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Scientists cheer vote to allow three-person embryos

February 3, 2015 This article courtesy of Nature News.

British decision could be a watershed to approving mitochondrial replacement technique in other countries.

In a historic decision, the United Kingdom's House of Commons has voted to legalize a gene-therapy technique that could help women to avoid passing genetic defects onto their children.

The vote, decided by 382 members of parliament casting in favour and 128 against, is expected to lead to the United Kingdom becoming the first country in the world to allow the transfer of DNA from diseased human eggs to healthy ones in the clinic.

This technique, known as mitochondrial replacement or three-person in vitro fertilization, aims to prevent women passing on harmful mutations in their mitochondria, the cell's energy-producing structures. An estimated 1 in 5,000 children are born with diseases caused by such mutations, which typically affect power-hungry tissues such as the brain, heart and muscles. All mitochondrial DNA is inherited from the mother, and some women carry harmful mitochondrial mutations without experiencing symptoms themselves.

"It's great news for the patients with mitochondrial disease. It gives them real hopes and that's just fantastic,” says Doug Turnbull, a neurologist at Newcastle University, UK, who has led the effort to bring mitochondrial replacement to the clinic.

The 3 February vote will not immediately allow people to seek mitochondrial-replacement procedures. The UK House of Lords is yet to debate and vote on the issue, although it is not expected to go against the Commons decision. Once approved by the Lords, a new law would not take effect until October. Moreover, clinics wishing to offer the treatment must apply for approval from United Kingdom’s fertility regulator, the Human Fertilisation and Embryology Authority (HFEA). And before giving a green light, the HFEA will probably want further evidence that the procedure is safe, and it is likely to vet applications on a case-by-case basis.

Turnbull hopes to eventually offer the procedures to patients in his clinic, but he says it will depend on HFEA licensing. “I was with some of the patients during the Commons debate. When the vote came through there was a whoop of joy," he says. "That's why people do research, isn't it.”

Transfer techniques

Researchers have said in the past that only a handful of women are likely to seek mitochondrial replacement. However, in a 28 January letter to the New England Journal of Medicine1, researchers at Newcastle University estimated that more than 2,000 UK women could benefit from the procedures, because they carry disease-causing mutations in their mitochondrial DNA.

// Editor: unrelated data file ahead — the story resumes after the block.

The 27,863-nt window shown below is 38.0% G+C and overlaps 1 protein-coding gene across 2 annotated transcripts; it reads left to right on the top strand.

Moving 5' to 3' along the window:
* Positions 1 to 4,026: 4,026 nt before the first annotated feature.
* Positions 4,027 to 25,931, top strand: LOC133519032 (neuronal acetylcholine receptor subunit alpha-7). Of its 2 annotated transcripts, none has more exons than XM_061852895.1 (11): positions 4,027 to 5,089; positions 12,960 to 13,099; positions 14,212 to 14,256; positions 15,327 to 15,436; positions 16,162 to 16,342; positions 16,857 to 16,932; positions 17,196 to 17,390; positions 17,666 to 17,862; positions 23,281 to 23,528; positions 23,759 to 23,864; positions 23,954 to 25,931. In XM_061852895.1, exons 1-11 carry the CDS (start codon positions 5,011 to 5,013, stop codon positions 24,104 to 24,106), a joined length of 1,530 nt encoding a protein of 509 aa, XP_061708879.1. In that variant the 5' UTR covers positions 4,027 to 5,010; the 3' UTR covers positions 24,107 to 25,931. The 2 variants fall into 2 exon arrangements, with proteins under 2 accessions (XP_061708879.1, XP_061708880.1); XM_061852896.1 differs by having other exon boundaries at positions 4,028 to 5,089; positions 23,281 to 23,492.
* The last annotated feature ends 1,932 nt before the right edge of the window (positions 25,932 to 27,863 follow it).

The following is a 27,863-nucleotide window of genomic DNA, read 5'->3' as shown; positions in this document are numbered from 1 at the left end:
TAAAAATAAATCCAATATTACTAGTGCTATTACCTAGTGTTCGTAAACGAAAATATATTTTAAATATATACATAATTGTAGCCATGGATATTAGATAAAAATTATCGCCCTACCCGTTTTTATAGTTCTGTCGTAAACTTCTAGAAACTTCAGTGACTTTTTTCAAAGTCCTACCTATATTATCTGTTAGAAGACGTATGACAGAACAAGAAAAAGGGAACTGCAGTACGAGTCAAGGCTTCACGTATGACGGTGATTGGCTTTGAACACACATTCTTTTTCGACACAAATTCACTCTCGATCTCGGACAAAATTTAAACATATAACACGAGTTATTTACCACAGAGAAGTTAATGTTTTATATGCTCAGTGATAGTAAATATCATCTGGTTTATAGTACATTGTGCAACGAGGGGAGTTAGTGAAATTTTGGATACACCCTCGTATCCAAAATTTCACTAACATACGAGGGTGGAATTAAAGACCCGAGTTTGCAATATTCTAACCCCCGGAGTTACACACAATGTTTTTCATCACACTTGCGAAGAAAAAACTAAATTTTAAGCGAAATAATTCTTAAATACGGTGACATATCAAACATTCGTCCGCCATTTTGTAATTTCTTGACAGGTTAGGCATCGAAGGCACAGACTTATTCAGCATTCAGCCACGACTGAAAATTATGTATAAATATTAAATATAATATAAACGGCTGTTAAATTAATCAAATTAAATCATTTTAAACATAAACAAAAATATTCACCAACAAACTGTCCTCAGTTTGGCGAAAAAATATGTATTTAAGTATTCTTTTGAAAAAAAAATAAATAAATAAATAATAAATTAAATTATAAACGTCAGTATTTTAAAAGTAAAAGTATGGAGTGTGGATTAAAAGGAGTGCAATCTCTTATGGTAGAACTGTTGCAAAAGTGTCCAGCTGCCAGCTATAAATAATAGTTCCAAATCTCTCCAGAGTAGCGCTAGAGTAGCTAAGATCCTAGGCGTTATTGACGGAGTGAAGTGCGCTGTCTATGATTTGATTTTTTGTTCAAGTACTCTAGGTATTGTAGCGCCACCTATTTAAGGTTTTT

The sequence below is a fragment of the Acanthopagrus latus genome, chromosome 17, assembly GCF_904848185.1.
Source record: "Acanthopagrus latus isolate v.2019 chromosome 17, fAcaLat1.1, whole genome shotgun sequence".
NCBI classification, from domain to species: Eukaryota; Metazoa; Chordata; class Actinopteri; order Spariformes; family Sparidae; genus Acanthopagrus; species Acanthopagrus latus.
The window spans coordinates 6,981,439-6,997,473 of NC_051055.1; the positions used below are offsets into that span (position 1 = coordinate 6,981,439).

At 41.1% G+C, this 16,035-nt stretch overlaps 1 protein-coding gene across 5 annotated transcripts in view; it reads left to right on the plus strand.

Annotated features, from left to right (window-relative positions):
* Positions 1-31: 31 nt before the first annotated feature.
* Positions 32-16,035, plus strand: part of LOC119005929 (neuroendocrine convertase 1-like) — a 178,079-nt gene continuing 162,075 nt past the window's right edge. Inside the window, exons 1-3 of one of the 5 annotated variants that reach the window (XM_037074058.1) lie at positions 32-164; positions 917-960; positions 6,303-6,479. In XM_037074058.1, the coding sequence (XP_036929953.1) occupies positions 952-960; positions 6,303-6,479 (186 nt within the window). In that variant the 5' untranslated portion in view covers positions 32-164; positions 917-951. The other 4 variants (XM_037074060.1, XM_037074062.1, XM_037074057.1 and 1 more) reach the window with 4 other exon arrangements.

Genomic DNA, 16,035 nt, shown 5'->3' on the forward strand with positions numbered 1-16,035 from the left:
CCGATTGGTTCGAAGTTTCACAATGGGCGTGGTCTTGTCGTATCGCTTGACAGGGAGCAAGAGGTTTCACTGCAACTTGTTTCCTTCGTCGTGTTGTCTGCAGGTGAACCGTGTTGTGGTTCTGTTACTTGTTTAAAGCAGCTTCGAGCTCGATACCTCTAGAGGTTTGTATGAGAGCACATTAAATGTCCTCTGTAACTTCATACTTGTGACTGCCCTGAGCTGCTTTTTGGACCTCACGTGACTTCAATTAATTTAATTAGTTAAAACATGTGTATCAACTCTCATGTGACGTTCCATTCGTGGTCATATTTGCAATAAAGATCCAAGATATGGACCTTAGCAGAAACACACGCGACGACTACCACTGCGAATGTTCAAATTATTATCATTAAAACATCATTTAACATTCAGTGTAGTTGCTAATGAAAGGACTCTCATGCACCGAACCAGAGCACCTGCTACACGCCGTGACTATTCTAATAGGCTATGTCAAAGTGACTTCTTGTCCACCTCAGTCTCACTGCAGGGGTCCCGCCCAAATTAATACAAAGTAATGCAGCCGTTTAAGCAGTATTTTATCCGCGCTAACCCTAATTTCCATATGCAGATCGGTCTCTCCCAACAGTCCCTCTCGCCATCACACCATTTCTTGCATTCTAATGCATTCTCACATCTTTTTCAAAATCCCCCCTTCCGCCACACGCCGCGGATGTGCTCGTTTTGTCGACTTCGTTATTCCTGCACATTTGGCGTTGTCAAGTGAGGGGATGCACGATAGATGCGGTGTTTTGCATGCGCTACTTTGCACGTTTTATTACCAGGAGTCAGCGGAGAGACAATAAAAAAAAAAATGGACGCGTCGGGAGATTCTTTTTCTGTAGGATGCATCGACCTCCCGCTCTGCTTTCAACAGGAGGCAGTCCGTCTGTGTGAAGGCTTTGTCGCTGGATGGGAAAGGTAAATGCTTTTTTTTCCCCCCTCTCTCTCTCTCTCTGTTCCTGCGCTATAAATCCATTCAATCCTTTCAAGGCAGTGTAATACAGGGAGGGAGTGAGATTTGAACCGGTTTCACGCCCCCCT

The UK vote is the culmination of a decade-long effort on the part of researchers, advocates and funders to change the law banning mitochondrial replacement. In the early 2000s, Newcastle scientists began experiments with a technique called pronuclear transfer, in which the nuclear DNA from one woman’s fertilized egg is transplanted into another woman’s fertilized egg cell, previously emptied of its own pronucleus. Related techniques have been developed outside the UK (see 'Genome transplant'). But these procedures were only legal for research purposes; UK law had explicitly prohibited their use in human reproduction.

Ethical questions

A series of scientific, ethical and public consultations since 2011 have thrown up few major roadblocks to allowing mitochondrial replacement, and in 2014 Britain's Conservative-led coalition government said that it would seek Parliament’s approval for the procedure — giving today’s vote an air of inevitability.

Proponents of the law change — a who’s who of UK science that included Nobel prizewinners, policy-makers and directors of leading science funders — had swarmed UK media with open letters and signed statements calling on Parliament to act. The opposition was more disparate — although no less vocal — and it included clergy representatives from the Church of England and the Catholic Church, secular advocacy groups, as well as some researchers.

Proponents of allowing mitochondrial replacement in other countries say that today's vote could serve as a watershed leading to the technique's eventual approval elsewhere. The US Food and Drug Administration currently bans such procedures, but it held a meeting last year to consider the scientific data needed to lift the ban. The Institute of Medicine, which advises the US government, plans to issue a report on the ethics of mitochondrial replacement.

The UK vote is “seen as a necessary forerunner to anything happening” in Australia, says David Thorburn, a geneticist at the University of Melbourne, Australia.


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